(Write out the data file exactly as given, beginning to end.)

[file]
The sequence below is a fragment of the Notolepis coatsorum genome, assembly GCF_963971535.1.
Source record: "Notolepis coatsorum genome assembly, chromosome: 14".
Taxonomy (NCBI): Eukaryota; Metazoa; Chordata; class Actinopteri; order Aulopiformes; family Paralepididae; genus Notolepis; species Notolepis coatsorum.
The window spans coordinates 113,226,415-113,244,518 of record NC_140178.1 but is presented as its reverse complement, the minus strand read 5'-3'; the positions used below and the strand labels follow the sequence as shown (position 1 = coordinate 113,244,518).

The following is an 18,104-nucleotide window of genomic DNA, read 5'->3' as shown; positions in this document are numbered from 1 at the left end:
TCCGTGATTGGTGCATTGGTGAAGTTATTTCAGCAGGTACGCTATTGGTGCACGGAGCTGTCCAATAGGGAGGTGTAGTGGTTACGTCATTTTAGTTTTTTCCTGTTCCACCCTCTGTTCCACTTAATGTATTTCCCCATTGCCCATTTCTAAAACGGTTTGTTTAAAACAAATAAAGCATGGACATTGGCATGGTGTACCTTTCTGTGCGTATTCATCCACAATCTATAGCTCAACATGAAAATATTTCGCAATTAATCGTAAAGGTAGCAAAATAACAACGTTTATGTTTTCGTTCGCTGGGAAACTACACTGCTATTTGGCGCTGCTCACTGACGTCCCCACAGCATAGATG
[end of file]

The sequence below is a fragment of the Notolepis coatsorum genome, assembly GCF_963971535.1.
Source record: "Notolepis coatsorum genome assembly, chromosome: 14".
Taxonomy (NCBI): Eukaryota; Metazoa; Chordata; class Actinopteri; order Aulopiformes; family Paralepididae; genus Notolepis; species Notolepis coatsorum.
The window spans coordinates 113,226,415-113,244,518 of record NC_140178.1 but is presented as its reverse complement, the minus strand read 5'-3'; the positions used below and the strand labels follow the sequence as shown (position 1 = coordinate 113,244,518).

The following is an 18,104-nucleotide window of genomic DNA, read 5'->3' as shown; positions in this document are numbered from 1 at the left end:
TCCGTGATTGGTGCATTGGTGAAGTTATTTCAGCAGGTACGCTATTGGTGCACGGAGCTGTCCAATAGGGAGGTGTAGTGGTTACGTCATTTTAGTTTTTTCCTGTTCCACCCTCTGTTCCACTTAATGTATTTCCCCATTGCCCATTTCTAAAACGGTTTGTTTAAAACAAATAAAGCATGGACATTGGCATGGTGTACCTTTCTGTGCGTATTCATCCACAATCTATAGCTCAACATGAAAATATTTCGCAATTAATCGTAAAGGTAGCAAAATAACAACGTTTATGTTTTCGTTCGCTGGGAAACTACACTGCTATTTGGCGCTGCTCACTGACGTCCCCACAGCATAGATG